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Dimon & JPMorgan execs ignored warnings of risk

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Of course they did. For starters, let's recognize that the insiders and experts who drooled over Dimon and thought he was a genius at risk were either drunk from his parties or complete idiots. His former chief investment officer who was supposed to be another risk expert was called a "trader at heart" which means she loved risk. Putting a "trader at heart" in charge of risk is asking for trouble and it's an obvious conflict of interest.

The problems that caused the $2 billion and counting loss at JPMorgan are the same as what tripped up other Wall Street banks. When your compensation plans reward high return and don't brutally punish high loss, your team is going to be playing with fire. When management goes along with the game for years - because they're also getting the mega-bonuses and living large - there will always be a problem. Always.

Now that it's coming out that JPMorgan was warned about risky trades since (at least) 2007, can we stop this nonsense of talking about Jamie Dimon and JPMorgan as risk experts? JPMorgan was more lucky than smart. More on the years or risky trading and bullying of risk managers at the NY Times:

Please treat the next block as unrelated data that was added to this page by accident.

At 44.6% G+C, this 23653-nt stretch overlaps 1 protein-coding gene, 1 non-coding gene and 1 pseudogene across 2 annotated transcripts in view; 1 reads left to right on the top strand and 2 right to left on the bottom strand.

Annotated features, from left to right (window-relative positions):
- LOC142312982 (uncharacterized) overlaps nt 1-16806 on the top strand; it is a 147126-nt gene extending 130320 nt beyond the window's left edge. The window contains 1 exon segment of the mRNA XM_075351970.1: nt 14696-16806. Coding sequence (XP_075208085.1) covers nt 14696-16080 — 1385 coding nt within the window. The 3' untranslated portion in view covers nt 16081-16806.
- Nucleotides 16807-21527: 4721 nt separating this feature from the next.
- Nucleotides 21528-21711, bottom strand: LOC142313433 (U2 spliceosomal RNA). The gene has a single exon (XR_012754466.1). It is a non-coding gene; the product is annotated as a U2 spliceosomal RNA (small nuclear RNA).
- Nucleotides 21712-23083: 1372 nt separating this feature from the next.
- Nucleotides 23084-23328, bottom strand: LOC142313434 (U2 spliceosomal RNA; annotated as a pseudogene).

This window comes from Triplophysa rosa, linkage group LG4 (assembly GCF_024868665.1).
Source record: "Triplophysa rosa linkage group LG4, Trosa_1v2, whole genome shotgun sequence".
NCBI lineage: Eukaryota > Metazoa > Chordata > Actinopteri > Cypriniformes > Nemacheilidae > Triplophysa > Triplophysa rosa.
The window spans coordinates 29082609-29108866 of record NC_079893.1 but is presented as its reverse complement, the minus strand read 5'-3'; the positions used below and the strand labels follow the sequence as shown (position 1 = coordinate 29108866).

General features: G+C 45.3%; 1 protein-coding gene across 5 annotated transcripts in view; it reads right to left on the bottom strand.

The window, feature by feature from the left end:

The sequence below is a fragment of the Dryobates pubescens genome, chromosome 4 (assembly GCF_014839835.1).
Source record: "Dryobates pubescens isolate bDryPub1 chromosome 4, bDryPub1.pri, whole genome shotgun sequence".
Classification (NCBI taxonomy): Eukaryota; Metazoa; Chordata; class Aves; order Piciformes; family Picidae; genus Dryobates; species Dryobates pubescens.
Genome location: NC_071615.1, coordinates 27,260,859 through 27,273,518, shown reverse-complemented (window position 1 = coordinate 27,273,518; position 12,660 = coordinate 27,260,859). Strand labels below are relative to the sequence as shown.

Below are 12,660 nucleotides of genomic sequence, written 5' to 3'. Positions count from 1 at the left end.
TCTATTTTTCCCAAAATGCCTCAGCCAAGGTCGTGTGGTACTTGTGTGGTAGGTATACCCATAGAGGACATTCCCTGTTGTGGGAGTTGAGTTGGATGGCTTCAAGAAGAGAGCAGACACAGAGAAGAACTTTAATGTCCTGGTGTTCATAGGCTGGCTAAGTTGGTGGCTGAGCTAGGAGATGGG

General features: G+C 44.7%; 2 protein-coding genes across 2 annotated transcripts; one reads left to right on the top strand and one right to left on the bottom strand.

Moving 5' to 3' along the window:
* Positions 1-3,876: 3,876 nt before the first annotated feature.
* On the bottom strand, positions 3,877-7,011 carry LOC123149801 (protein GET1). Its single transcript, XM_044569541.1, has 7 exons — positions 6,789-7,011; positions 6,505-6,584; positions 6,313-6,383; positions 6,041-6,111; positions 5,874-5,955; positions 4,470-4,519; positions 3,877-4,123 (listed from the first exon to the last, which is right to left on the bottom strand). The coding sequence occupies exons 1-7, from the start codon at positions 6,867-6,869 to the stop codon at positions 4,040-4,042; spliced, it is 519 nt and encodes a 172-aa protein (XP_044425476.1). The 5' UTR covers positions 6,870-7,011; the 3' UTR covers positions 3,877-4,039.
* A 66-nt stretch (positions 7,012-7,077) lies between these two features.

In the years leading up to JPMorgan Chase’s $2 billion trading loss, risk managers and some senior investment bankers raised concerns that the bank was making increasingly large investments involving complex trades that were hard to understand, the New York Times reports.

But even as the size of the bets climbed steadily, these former employees say, their concerns about the dangers were ignored or dismissed.

An increased appetite for such trades had the approval of the upper echelons of the bank, including Jamie Dimon, the chief executive, current and former employees said.

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